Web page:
Climate alarmists hope that Hurricane Sandy and President Obama’s re-election will coerce panicky congressional Republicans into a “carbon tax” deal in 2013. But simple math shows the tax would have no effect other than an inflationary one.
A carbon tax would operate as a new sales tax on goods and services that are produced through or otherwise involve the burning of fossil fuels. You might pay the tax in your electric bill, at the gas pump or in the form of higher prices for other good and services.
The purpose of a carbon tax would be to penalize fossil fuel use in hopes of reducing carbon dioxide emissions, which have been hypothesized to cause global cooling (1970s), global warming (1980s-1990s), climate change (2000s) and extreme weather (2010s).
While higher prices for goods and services aren’t inherently evil, their merits must be judged by what consumers and society get in return. So let’s consider a carbon tax from a climatic perspective.
To give a carbon tax the maximum advantage in our analysis, we’ll assume that it would be totally successful in reducing U.S.
So what would be the climatic effect of immediately shutting down the fossil fuel-based U.S. economy?
Let’s assume that U.S. fossil fuel use results in 6 billion metric tons of carbon dioxide emitted into the atmosphere annually and that, of this amount, about 40% (2.4 billion tons) stays and accumulates in the atmosphere annually.
Atmospheric carbon dioxide is measured in parts per million and one part per million of carbon dioxide weighs approximately 7.81 billion metric tons. Simple division, then, shows that the U.S. might be adding at most approximately 0.31 parts per million to the atmosphere every year.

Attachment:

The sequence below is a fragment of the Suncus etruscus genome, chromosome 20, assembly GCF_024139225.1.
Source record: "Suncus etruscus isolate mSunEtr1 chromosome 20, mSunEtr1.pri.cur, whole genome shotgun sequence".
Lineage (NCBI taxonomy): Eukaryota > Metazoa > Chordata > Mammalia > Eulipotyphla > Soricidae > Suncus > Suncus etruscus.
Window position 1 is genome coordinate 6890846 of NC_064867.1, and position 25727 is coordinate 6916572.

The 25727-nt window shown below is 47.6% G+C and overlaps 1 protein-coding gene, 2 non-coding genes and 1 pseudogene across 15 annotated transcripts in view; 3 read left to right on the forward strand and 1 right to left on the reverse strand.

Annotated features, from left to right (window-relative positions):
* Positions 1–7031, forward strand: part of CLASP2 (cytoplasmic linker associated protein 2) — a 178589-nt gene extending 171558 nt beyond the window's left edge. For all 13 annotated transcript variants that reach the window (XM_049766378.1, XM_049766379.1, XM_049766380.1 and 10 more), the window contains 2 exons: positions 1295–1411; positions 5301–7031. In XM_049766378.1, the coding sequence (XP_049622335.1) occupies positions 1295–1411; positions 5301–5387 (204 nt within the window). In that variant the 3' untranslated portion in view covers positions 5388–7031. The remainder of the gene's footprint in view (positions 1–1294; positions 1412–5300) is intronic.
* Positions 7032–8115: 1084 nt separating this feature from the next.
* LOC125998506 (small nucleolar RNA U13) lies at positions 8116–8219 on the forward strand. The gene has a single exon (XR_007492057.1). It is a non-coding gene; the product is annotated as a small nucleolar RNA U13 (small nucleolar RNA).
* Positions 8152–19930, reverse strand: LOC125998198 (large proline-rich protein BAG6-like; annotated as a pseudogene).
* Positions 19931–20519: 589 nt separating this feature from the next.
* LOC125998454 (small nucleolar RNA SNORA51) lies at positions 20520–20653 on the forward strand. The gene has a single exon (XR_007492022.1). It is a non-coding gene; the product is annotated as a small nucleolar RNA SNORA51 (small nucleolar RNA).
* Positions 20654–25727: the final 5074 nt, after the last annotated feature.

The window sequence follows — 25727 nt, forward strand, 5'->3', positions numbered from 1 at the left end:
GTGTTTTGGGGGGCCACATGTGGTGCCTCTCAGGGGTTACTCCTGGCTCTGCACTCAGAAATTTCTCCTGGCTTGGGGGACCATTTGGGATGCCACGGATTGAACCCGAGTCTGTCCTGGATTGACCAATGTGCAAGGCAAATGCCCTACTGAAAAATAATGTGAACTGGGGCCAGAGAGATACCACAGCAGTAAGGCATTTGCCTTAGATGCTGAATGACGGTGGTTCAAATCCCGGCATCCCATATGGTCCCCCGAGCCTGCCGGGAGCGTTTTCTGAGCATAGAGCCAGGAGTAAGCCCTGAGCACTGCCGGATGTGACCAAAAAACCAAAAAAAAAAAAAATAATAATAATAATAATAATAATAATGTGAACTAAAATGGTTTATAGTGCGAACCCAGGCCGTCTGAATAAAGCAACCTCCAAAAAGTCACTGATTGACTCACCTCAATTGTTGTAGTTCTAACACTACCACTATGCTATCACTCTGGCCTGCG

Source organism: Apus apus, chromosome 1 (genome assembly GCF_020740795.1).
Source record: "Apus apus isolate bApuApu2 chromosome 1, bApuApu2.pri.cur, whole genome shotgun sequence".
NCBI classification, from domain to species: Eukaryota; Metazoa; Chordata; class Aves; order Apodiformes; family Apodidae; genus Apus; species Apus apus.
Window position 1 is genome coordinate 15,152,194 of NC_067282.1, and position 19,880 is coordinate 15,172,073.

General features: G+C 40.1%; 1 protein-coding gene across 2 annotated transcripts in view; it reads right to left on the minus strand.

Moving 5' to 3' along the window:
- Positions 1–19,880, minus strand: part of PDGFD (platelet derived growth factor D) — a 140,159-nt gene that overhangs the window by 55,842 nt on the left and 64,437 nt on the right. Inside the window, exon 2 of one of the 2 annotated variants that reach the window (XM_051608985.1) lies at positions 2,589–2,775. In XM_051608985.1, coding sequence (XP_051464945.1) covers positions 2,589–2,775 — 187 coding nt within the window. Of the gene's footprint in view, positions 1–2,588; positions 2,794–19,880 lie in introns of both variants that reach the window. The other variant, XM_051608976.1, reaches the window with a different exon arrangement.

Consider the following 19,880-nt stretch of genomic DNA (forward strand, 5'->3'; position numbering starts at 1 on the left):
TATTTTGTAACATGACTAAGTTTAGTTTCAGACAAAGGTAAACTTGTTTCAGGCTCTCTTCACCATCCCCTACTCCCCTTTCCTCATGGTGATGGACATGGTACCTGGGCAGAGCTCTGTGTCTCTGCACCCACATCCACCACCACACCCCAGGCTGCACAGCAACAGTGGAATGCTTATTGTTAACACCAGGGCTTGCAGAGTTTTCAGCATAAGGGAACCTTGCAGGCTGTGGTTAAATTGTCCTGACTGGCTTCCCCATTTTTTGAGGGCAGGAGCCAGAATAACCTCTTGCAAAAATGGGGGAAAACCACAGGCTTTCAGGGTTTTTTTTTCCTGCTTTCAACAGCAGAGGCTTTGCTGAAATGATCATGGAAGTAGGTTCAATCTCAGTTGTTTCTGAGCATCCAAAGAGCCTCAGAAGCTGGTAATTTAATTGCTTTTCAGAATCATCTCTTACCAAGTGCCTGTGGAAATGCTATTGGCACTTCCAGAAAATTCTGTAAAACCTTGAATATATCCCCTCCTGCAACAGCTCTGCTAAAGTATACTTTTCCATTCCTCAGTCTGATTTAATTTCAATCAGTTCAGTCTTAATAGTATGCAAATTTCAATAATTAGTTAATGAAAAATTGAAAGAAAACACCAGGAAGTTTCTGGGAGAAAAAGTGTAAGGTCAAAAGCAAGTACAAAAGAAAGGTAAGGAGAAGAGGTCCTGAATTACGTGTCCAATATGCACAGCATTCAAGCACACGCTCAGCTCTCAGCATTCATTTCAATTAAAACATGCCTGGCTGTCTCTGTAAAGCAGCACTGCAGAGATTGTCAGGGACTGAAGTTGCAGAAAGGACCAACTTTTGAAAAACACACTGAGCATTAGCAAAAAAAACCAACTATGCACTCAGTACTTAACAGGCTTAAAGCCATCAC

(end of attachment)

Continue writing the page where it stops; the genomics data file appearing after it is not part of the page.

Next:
If the carbon tax could magically stop U.S. emissions entirely as of 2013, then by the year 2100, we would have avoided adding about 27 parts per million (0.31 x 87) of carbon dioxide to the atmosphere.
That may sound like a lot, but consider that the current level of carbon dioxide in the atmosphere is about 391 parts per million. The U.S. Environmental Protection Agency estimates that atmospheric carbon dioxide levels in the year 2100 could range from 450 parts per million (absolute global clampdown on greenhouse gas emissions by mid-century) to 950+ parts per million (no clampdown).
Either way, it’s plain to see that a savings of 27 parts per million over 87 years is trivial, particularly in comparison to its cost (shutting down the entire economy) and would make no meaningful climatic difference even if atmospheric carbon dioxide was the driver of global climate that the alarmists claim it is.
For further perspective, consider that 27 parts per million ago (i.e., 364 parts per million) was, temporally speaking, 1997 — since which time there has been no significant global warming, even according to the alarmists.
But remember we here have been fantasizing wildly about the effect of a carbon tax. No carbon tax enacted into law — even by an Obama-fearing 113th Congress — would come any where close to significantly reducing, much less stopping fossil fuel use in the U.S. anytime soon.
In reality, goods and services would simply be made to cost more. The atmosphere and climate would not be affected in any significant way. Consumer dollars would have less purchasing power — a phenomenon called inflation.
Sadly, some prominent conservative economists support a carbon tax.
Reagan economist Arthur Laffer would support a tax in exchange for a reduction in payroll or income taxes. Bush 43 economist Greg Mankiw supports a global tax. Douglas Holtz-Eakin, senior adviser to John McCain in 2008, wants a tax to provide the energy industry with regulatory “certainty.”
As smart as these guys may be, none of them has apparently done the simple math that shows a carbon tax is a policy futility that buys less than nothing.
Hurricane Sandy shows what life is like without fossil fuels; it’s not a reason to do away with them. President Obama doesn’t care about the realities of climate; for him and his kind, global warming is an excuse to seize greater control of the economy. As to congressional Republicans, don’t panic; do the (simple) math.